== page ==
A Living Hell: Australian Landscapes On Screen
Australian cinema has a history of celebrating reckless men. Mythic, real or fictional, from Ned Kelly and Mad Max to Adam Cullen, there’s a fascination with outlaws. Be it endless bush and marshland or the barren plains of The Outback, Australia’s non-urban, often unforgiving landscapes provide perfect reflection of the characters they condemn. Outlaws or outliers, these characters are narcissists, trying to win a fight for survival against the elements, and thus, themselves.
“[Y]ou don’t know shit until you live it. Until then, it’s just a fucking idea.” – Adam Cullen, ACUTE MISFORTUNE.
Adam Cullen might just be this year’s most striking screen narcissist. Along with The Clown (REFLECTIONS IN THE DUST), anti-gun city boy, Ryan Black (LOCUSTS), and American military man, Wade Kelly (OUTBACK), this collection of onscreen outliers explode the idea of the Australian landscape to reveal their own living hell.
Thomas M Wright’s directorial debut, ACUTE MISFORTUNE, is adapted from journalist Erik Jensen’s novel of the same name. Toby Wallace plays Jensen with smarts and gumption. Cullen, performed by an unflinching Daniel Henshall, recognises Jensen’s talent and tenacity as if his own. The two strike up a punishing friendship, one that takes its toll both physically and psychologically; Cullen shoots Jensen in the leg and strings him along on the promise of a non-existent book deal. His destructive behaviour is, just like his move from the city to the mountains, an attempt to re-locate his inner darkness. What Wright reveals in images is that Jensen was a welcome distraction from the rugged Blue Mountains of Cullen’s soul. Considered one of New South Wales’ most stunning locations, Wright shows Cullen violently creating in solitude amid the vastness of the mountains, refusing to let the vista breathe, framing it and its protagonists in the Academy aspect ratio (1.37:1), reflecting Cullen’s displaced narcissistic claustrophobia with aplomb.
Another image as punishingly empty as the foul soul it echoes is of The Clown (Robin Royce Queree) in Luke Sullivan’s REFLECTIONS IN THE DUST, fishing for survival in a lake where ‘there might not be any fish’. Sullivan’s black and white cinematography reveals a post-apocalyptic landscape where The Clown and his daughter, Freckles (Sarah Houbolt), live together, alone. The stunning but stark black and white view is occasionally interrupted with formal studio interviews, recorded against red and blue screens. The effect is piercing. There are no special effects here because the alternative to the harsh world around them is simply nothing at all. Just as there’s no escaping the ominous thunder and rolling clouds Sullivan uses to bait our senses, there is no escape for Freckles or The Clown from the empty Australian marshland that surrounds them and their violent, lonely fate in each other’s damned company.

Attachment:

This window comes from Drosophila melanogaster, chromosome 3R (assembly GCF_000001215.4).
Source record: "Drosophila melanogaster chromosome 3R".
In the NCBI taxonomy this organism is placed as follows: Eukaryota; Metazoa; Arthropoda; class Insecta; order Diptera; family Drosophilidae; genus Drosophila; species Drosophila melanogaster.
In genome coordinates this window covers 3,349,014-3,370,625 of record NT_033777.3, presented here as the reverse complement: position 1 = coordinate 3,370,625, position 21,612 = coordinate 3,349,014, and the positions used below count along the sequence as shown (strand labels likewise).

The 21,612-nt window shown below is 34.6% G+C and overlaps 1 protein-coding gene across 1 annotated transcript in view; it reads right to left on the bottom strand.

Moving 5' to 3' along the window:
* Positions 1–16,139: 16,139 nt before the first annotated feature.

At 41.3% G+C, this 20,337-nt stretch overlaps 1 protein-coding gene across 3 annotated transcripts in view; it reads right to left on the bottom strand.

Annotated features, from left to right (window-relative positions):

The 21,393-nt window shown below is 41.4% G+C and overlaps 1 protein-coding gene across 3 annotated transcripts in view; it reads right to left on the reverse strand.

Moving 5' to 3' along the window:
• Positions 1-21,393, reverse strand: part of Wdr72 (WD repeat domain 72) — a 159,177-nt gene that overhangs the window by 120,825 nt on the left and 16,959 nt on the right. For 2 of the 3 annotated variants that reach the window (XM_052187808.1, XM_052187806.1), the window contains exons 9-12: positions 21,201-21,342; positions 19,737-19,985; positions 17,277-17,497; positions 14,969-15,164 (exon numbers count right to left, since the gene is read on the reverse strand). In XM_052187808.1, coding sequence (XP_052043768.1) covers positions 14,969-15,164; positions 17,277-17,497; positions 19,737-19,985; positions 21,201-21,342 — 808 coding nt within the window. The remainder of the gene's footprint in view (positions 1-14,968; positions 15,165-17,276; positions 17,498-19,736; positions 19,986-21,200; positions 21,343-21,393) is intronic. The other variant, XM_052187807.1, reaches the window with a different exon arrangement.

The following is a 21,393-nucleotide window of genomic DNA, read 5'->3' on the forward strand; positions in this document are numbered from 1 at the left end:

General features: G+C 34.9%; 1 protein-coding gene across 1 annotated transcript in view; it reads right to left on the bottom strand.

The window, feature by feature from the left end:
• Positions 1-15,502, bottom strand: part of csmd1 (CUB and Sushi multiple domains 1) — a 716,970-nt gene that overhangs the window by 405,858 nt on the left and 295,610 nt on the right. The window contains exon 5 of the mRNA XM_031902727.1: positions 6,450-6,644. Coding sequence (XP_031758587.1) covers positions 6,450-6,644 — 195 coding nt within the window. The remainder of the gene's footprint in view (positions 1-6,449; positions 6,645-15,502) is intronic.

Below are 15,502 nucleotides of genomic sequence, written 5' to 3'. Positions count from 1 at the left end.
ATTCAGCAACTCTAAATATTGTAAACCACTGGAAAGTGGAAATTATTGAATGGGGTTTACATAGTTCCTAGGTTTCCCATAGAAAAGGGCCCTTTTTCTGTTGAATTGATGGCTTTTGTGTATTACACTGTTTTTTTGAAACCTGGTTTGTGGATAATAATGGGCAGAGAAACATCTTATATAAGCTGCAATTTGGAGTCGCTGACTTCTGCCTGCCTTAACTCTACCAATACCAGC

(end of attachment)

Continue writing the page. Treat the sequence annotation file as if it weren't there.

Just as lonely, Ryan Black (Ben Geurens) returns to his hometown in LOCUSTS, somewhere in that vast, barren land known as The Outback. There to attend his father’s funeral, he briefly reunites with his deadbeat brother. Playing city slicker to his brother’s trailer trash, Ryan embarks on a lawless hero’s quest to save him from a local drug cartel. Though it might have been a smooth ride from Sydney in his Mercedes Benz, the only way out of The Outback is down the barrel of a shotgun. Director Heath Davis intercuts his causal, pacey drama with still compositions of rotting animal carcases to drive home the point that the land is not for living off, it’s death’s harbinger. Davis’ central message may well be political – the locals have ‘a lot of spare time on their hands,’ and hunting is the ‘only steady work’ because ‘all the mines have dried up’ – but the subtext is that making peace with private demons is as unlikely as the road is long.
The most damned environment of all, though, is the titular OUTBACK. Here, a feuding American couple trade their coastal holiday plans for a more adventurous forte into the so-called ‘Never Never’. Wade (Taylor Wiese), whose very masculinity is on the line after his girlfriend turned down his marriage proposal, embodies bullishness. He doesn’t have the resources or resourcefulness to survive the fictitious ‘Back of Beyond’, something writer-director Mike Green lays bare in showing the silent beauty of an otherwise unseen sunset before cutting to the indistinguishable and endless desert facing the pair at nightfall.
Though the idea of the Australian Outback is one that conjures up mystery and adventure, the reality is far more confronting, and deadly. The trap for these onscreen outlaws and outliers is that the spaces they encounter are psychogeographical, deadly pulsating like the instantly recognisable yet entirely unknowable image they have of themselves. The image and thus the idea of the landscape only opens up when it’s lived – even if living is hell.
Tara Judah is a freelance film critic and programmer who has previously written for Senses of Cinema, Desist Film, Monocle and Sight & Sound and talked all things film on Monocle24, BBC World Service, Triple R, ABC RN and JOY FM.
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